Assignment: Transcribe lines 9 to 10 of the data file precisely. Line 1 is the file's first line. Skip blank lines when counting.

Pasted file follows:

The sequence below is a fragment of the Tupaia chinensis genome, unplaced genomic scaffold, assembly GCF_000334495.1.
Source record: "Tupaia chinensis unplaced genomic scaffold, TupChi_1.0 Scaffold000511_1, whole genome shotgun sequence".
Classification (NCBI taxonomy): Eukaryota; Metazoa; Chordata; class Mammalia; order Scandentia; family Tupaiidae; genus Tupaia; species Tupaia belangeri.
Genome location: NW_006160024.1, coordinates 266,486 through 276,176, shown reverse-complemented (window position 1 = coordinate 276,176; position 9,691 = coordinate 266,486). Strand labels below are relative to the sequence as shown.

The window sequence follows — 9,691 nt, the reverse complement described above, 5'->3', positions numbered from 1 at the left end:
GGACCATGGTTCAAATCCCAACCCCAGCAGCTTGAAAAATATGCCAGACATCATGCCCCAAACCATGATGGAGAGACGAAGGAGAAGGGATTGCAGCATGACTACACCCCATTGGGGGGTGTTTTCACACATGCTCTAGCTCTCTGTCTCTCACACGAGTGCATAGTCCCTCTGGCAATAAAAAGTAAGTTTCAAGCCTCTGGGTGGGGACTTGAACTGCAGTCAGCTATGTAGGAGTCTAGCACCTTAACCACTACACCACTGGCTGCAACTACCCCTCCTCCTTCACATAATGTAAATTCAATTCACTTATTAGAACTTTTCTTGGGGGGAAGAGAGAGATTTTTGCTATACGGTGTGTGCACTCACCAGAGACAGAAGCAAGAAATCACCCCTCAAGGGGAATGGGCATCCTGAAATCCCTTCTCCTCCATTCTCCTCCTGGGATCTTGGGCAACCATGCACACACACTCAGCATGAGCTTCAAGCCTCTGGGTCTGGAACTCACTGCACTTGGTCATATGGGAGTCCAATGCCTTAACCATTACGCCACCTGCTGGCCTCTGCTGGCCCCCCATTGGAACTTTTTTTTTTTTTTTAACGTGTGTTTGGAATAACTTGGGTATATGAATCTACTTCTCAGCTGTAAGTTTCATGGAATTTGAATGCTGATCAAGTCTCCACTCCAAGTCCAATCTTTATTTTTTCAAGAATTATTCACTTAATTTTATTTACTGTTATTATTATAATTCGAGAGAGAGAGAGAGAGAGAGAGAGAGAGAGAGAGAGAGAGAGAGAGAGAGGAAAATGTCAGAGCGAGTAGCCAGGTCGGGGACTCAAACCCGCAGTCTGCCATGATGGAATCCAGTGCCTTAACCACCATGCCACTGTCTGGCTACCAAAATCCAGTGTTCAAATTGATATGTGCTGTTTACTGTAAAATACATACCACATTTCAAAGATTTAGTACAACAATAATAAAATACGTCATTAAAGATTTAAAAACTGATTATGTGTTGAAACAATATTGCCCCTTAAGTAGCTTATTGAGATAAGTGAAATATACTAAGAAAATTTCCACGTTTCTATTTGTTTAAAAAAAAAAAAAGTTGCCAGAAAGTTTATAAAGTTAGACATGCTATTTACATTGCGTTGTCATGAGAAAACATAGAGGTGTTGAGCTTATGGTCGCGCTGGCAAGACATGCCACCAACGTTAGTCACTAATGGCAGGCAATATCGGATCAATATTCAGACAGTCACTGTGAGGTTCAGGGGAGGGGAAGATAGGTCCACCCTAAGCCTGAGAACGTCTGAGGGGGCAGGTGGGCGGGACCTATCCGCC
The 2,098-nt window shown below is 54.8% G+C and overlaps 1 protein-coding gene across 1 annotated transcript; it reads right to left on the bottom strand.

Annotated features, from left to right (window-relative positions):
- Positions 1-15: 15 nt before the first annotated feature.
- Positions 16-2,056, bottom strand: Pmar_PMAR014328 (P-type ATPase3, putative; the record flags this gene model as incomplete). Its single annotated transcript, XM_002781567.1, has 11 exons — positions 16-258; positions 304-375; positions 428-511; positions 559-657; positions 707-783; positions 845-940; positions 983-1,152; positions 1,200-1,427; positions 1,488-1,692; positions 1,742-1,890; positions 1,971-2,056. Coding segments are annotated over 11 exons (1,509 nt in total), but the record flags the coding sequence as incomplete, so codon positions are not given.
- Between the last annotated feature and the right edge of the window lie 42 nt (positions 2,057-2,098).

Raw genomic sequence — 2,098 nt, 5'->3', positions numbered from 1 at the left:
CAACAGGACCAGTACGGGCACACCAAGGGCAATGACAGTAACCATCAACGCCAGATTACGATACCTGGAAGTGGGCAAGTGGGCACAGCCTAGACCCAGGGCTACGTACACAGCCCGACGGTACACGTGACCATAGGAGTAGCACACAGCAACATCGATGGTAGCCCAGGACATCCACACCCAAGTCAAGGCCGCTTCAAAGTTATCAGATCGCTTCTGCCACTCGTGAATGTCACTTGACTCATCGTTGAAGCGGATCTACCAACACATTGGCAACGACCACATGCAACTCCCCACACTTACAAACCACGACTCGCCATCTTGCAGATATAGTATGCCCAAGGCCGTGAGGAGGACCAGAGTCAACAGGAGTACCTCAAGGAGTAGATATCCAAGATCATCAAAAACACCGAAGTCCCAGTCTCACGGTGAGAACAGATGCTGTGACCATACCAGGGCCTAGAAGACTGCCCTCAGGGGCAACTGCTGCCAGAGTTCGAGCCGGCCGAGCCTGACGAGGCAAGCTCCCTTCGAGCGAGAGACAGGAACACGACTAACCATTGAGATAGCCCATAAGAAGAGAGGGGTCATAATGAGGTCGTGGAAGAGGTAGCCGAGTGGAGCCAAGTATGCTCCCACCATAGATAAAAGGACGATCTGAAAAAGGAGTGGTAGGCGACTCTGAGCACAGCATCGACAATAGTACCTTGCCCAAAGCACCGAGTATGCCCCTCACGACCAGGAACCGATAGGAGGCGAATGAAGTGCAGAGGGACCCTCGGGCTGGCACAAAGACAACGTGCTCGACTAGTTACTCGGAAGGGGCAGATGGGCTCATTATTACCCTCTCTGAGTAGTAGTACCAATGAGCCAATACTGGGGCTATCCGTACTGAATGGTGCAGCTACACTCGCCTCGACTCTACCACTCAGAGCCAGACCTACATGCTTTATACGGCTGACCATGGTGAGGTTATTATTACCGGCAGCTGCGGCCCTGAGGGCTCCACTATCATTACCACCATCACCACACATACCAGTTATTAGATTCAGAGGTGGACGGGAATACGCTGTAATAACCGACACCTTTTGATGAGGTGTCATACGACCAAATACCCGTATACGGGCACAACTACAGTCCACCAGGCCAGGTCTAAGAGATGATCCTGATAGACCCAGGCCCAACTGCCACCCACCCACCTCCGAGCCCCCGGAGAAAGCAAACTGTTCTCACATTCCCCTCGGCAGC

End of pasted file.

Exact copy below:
- Positions 1-15: 15 nt before the first annotated feature.
- Positions 16-2,056, bottom strand: Pmar_PMAR014328 (P-type ATPase3, putative; the record flags this gene model as incomplete). Its single annotated transcript, XM_002781567.1, has 11 exons — positions 16-258; positions 304-375; positions 428-511; positions 559-657; positions 707-783; positions 845-940; positions 983-1,152; positions 1,200-1,427; positions 1,488-1,692; positions 1,742-1,890; positions 1,971-2,056. Coding segments are annotated over 11 exons (1,509 nt in total), but the record flags the coding sequence as incomplete, so codon positions are not given.